Send to:

Choose Destination
See comment in PubMed Commons below
Am J Obstet Gynecol. 2001 Nov;185(5):1209-17.

Randomized trial of presumptive sexually transmitted disease therapy during pregnancy in Rakai, Uganda.

Author information

  • 1Department of Population and Family Health Sciences, The Bloomberg School of Public Health, Johns Hopkins University, Baltimore, Md 21205, USA.



The purpose of this study was to assess presumptive sexually transmitted disease treatment on pregnancy outcome and HIV transmission.


In a randomized trial in Rakai District, Uganda, 2070 pregnant women received presumptive sexually transmitted disease treatment 1 time during pregnancy at varying gestations, and 1963 control mothers received iron/folate and referral for syphilis. Maternal-infant sexually transmitted disease/HIV and infant outcomes were assessed. Intent-to-treat analyses estimated adjusted rate ratios and 95% confidence intervals.


Sexually transmitted diseases were reduced: Trichomonas vaginalis (rate ratio, 0.28; 95% CI, 0.18%-0.49%), bacterial vaginosis (rate ratio, 0.78; 95% CI, 0.69-0.87), Neisseria gonorrhoeae /Chlamydia trachomatis (rate ratio, 0.43; 95% CI, 0.27-0.68), and infant ophthalmia (rate ratio, 0.37; 95% CI, 0.20-0.70). There were reduced rates of neonatal death (rate ratio, 0.83; 95% CI, 0.71-0.97), low birth weight (rate ratio, 0.68; 95% CI, 0.53-0.86), and preterm delivery (rate ratio, 0.77; 95% CI, 0.56-1.05); but there were no effects on maternal HIV acquisition or perinatal HIV transmission.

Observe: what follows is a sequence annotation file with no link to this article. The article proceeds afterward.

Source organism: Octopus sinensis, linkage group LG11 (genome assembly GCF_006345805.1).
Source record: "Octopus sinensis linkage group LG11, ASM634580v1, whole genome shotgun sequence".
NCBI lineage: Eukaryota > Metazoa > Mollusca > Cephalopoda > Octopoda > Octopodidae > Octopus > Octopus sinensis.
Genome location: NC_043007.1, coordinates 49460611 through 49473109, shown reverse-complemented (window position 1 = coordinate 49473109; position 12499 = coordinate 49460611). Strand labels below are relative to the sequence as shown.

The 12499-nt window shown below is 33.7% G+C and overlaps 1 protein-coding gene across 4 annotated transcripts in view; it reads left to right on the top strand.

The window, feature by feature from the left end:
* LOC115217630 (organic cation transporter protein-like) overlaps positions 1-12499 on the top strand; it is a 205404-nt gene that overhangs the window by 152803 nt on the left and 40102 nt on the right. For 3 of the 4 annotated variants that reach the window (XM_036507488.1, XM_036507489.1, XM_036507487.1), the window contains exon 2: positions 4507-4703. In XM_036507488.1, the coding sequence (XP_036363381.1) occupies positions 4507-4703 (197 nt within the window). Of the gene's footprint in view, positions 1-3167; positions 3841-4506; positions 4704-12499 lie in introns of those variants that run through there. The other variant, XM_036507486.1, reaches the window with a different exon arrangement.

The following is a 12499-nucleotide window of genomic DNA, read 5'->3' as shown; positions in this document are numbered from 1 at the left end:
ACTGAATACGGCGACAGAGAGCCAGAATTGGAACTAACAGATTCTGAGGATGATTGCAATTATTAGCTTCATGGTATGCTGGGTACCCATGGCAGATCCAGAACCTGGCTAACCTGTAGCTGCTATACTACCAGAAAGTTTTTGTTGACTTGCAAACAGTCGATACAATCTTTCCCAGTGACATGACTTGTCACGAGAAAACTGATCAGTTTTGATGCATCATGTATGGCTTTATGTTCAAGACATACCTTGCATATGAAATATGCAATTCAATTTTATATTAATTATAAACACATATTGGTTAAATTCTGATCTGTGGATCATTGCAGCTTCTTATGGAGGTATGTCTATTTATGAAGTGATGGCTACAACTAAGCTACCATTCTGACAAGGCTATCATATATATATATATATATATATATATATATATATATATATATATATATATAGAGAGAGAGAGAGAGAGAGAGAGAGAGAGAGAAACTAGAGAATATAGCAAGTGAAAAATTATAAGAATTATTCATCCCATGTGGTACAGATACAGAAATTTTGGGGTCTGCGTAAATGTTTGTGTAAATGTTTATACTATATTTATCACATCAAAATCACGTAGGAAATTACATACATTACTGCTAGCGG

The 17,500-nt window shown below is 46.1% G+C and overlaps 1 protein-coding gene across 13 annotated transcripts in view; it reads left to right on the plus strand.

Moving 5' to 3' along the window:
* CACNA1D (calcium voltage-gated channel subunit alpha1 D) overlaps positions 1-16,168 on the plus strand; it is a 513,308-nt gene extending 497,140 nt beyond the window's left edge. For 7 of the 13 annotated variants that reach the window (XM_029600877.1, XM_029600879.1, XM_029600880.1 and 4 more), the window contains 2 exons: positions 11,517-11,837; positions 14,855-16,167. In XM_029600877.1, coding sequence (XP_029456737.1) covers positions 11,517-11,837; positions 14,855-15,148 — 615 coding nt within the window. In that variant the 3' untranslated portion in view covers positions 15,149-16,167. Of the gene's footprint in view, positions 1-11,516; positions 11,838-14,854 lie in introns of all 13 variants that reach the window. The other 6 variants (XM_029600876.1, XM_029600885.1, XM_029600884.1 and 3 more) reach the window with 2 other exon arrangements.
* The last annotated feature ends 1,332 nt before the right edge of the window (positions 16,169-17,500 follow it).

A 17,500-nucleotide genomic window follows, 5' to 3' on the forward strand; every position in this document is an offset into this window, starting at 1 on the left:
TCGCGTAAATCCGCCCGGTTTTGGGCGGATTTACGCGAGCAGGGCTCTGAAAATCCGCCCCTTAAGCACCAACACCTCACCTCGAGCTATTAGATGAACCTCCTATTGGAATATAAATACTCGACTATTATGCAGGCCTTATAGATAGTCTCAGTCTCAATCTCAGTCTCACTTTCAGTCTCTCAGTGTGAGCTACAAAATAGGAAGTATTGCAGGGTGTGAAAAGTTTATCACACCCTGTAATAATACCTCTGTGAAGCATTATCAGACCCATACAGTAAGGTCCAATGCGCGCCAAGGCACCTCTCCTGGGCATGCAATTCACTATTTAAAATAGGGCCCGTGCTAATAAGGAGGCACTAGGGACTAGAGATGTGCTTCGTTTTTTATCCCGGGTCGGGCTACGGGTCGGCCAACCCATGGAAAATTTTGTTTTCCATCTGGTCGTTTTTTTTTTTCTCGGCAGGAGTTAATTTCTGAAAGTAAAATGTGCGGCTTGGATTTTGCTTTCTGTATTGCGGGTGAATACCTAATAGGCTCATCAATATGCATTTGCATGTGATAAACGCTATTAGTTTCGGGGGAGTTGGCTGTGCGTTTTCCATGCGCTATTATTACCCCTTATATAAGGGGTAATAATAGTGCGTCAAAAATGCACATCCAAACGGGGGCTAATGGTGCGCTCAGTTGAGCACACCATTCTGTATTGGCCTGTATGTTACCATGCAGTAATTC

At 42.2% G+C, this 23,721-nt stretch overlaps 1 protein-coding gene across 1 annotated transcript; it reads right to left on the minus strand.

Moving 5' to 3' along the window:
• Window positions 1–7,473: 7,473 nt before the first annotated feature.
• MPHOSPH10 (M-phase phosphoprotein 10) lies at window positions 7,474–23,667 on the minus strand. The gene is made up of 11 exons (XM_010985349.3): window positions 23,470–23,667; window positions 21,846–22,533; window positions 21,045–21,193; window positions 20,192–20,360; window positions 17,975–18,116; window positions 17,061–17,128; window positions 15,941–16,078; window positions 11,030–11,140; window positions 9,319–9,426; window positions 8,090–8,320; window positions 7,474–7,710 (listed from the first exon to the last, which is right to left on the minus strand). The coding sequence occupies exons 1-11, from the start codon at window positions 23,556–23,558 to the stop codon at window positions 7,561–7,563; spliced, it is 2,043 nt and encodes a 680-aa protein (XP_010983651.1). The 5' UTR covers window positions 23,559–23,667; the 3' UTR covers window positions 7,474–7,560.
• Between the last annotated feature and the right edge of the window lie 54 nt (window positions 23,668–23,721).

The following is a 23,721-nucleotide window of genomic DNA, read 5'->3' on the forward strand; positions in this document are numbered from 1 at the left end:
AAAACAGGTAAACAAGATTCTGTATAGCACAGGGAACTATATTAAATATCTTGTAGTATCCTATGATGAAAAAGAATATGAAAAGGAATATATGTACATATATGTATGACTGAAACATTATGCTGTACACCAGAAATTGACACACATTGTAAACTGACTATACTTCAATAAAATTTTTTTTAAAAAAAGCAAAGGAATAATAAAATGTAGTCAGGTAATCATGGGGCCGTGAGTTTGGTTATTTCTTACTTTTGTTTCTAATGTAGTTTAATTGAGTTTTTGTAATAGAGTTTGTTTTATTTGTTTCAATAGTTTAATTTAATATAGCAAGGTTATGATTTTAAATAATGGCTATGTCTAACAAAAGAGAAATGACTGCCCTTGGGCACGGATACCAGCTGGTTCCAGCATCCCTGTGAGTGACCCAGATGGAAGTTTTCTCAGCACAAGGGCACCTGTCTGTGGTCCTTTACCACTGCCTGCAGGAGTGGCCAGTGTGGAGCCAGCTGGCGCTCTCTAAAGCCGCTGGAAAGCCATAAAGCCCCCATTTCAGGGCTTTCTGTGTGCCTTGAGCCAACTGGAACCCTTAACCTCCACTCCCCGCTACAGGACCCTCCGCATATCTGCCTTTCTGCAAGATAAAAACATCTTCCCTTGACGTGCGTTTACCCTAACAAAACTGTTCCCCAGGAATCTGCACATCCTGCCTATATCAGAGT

Reductions of maternal sexually transmitted disease improved pregnancy outcome but not maternal HIV acquisition or perinatal HIV transmission.

[PubMed - indexed for MEDLINE]
PubMed Commons home

PubMed Commons

How to join PubMed Commons

    Supplemental Content

    Full text links

    Icon for Elsevier Science
    Loading ...
    Write to the Help Desk